Microwaves are one of the elephants in the room when it comes to the Steambox. Or at least they would be if the company (also named Steambox) didn’t constantly bring them up in its marketing. “Bye microwave,” reads a quote on its website. “The microwave basically kills your food,” de Krieger told TechCrunch. Perhaps the most offensive bit of copy is on its Kickstarter page, which claims the microwave is “a great way to heat up your food, and a great way to destroy all of the goodness and nutrients ... before radiating the sh!t out of it,” adding that a microwave often makes your food look “revolting.”
What? First of all, I’m not letting that bit about destroying nutrients and radiating your food go unchecked because I haven’t seen any evidence that’s true. (The US has many, many problems with its food culture; reliance on microwaves isn’t one of them.) But it also feels like unearned confidence. Perhaps I’m just a microwave wizard, but the food I got from the Steambox was on par with, not better than, food that I reheated in the microwave. It was enjoyable enough to eat, but I’d call bullshit if you told me the food that came out of it was straight from the oven or stove. That’s certainly a bit of a letdown for something that costs more than the price of three low-end microwaves (more than enough to stock an office, even if your boss wouldn’t spring for one themselves) and takes much longer to reheat food.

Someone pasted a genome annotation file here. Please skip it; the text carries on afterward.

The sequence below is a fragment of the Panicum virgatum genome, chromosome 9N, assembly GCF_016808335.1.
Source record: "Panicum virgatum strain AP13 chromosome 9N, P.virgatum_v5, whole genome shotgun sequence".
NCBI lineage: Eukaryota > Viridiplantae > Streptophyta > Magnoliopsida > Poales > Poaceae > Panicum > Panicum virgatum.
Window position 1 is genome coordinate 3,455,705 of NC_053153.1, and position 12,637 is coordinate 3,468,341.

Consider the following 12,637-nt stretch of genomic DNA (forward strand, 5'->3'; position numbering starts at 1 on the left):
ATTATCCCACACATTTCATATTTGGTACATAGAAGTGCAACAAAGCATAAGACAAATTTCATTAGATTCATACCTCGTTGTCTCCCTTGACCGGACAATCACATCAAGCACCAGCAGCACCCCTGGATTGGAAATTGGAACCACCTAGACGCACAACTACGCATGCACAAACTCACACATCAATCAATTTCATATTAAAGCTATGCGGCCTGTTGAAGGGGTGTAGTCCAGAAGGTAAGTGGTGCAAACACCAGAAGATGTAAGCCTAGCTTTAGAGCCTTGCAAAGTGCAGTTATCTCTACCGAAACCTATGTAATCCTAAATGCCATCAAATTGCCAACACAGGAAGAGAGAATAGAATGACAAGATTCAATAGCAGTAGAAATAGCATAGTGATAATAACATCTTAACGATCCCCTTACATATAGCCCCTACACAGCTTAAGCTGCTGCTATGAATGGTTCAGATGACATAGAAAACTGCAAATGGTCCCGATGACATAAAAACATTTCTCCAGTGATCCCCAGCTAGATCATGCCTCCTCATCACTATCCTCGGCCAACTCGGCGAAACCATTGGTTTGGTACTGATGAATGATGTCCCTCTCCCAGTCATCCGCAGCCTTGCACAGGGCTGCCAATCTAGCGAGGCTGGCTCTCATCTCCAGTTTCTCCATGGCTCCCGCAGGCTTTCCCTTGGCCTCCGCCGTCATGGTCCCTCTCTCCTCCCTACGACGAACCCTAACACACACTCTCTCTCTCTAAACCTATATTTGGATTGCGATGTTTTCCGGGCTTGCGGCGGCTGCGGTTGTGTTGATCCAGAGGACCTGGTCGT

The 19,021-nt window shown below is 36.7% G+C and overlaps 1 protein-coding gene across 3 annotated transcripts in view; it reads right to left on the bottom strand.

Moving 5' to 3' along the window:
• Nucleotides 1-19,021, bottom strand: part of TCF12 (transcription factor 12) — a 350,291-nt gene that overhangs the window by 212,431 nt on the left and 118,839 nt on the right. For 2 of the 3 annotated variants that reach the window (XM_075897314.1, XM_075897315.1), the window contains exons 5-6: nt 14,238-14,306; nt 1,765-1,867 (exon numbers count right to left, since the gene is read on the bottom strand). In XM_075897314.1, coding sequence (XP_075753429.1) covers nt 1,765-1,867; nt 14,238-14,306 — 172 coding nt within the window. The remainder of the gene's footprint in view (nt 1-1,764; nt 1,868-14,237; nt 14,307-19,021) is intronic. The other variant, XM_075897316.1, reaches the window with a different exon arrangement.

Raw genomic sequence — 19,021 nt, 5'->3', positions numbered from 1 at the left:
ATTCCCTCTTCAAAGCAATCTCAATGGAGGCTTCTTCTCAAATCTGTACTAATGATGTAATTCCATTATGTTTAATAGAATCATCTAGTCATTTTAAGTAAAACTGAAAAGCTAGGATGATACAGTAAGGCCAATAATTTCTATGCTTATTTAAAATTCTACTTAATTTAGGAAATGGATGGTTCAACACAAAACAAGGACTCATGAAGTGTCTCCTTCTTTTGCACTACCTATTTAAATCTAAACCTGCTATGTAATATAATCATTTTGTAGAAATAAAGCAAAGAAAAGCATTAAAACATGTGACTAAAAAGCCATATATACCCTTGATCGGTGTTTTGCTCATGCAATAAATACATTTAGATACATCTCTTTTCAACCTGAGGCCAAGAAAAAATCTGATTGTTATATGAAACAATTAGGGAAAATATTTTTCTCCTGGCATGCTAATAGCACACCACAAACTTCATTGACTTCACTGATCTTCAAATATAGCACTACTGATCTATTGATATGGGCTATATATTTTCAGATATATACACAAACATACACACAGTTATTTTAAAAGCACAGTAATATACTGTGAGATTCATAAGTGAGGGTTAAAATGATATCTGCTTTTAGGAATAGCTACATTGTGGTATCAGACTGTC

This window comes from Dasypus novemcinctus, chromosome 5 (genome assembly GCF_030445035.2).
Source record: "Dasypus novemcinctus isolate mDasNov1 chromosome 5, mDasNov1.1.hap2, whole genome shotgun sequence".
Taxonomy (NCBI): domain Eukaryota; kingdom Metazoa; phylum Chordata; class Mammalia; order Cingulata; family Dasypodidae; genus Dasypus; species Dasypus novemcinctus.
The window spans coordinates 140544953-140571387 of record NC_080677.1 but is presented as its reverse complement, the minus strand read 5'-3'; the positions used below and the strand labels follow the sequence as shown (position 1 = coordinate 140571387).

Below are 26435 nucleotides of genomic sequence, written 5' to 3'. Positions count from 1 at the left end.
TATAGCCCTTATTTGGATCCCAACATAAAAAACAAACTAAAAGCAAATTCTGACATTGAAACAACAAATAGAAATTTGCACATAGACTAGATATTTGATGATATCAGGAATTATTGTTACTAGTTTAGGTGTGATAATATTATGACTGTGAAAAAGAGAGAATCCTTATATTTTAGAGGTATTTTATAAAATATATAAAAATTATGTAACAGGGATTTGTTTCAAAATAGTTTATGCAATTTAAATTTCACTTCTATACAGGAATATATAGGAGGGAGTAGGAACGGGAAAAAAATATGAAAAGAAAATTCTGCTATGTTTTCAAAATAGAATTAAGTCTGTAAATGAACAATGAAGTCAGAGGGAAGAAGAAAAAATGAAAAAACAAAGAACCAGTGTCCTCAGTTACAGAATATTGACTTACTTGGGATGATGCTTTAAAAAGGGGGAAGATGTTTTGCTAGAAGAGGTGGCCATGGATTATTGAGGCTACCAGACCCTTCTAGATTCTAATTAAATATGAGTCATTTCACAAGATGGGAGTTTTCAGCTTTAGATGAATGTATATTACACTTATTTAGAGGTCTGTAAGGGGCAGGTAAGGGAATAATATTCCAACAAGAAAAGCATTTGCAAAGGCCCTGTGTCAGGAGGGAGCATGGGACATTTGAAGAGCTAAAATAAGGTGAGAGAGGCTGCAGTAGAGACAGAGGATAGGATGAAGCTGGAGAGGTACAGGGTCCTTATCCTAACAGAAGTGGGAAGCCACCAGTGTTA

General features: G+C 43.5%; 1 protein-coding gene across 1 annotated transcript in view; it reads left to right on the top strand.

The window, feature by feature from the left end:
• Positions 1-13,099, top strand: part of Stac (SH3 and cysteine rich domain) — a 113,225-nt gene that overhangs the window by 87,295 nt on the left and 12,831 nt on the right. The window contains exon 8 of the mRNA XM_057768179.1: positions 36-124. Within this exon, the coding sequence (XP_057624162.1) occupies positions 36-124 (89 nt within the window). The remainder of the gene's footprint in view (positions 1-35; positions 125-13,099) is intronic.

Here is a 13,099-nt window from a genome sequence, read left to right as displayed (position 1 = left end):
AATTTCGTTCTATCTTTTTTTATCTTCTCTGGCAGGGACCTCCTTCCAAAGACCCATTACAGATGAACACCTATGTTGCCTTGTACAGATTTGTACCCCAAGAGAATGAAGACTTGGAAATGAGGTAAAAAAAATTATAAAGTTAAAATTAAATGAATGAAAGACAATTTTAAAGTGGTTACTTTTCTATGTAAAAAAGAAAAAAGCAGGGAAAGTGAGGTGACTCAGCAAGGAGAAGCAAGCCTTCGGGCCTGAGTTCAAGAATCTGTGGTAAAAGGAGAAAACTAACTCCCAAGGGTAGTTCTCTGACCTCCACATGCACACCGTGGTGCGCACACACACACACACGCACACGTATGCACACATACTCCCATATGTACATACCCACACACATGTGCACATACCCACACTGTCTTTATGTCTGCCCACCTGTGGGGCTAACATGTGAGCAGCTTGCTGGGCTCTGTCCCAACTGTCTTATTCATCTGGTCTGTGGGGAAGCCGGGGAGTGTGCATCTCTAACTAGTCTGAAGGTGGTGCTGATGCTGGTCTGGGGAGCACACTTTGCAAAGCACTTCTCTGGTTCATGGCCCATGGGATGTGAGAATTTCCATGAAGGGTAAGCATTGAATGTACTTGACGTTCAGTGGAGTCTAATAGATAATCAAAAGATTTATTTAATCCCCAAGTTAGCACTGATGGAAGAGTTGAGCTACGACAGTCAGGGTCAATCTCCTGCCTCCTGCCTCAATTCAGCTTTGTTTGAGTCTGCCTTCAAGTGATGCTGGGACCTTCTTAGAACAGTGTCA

The Steambox does have some benefits compared to a microwave; in my tests, it didn’t fumigate my house with a fishy smell when I was reheating a fillet, while my microwave did. Also, I can stand next to it while reheating lunch without my AirPods cutting out.
There are plenty of people who don’t have the option of plugging a device into an outlet and who may appreciate a portable, freshly heated lunch. And others who would prefer, for whatever reason, not to nuke their food. Perhaps you work outside or are at job sites where outlets aren’t available or are taken up by more important equipment.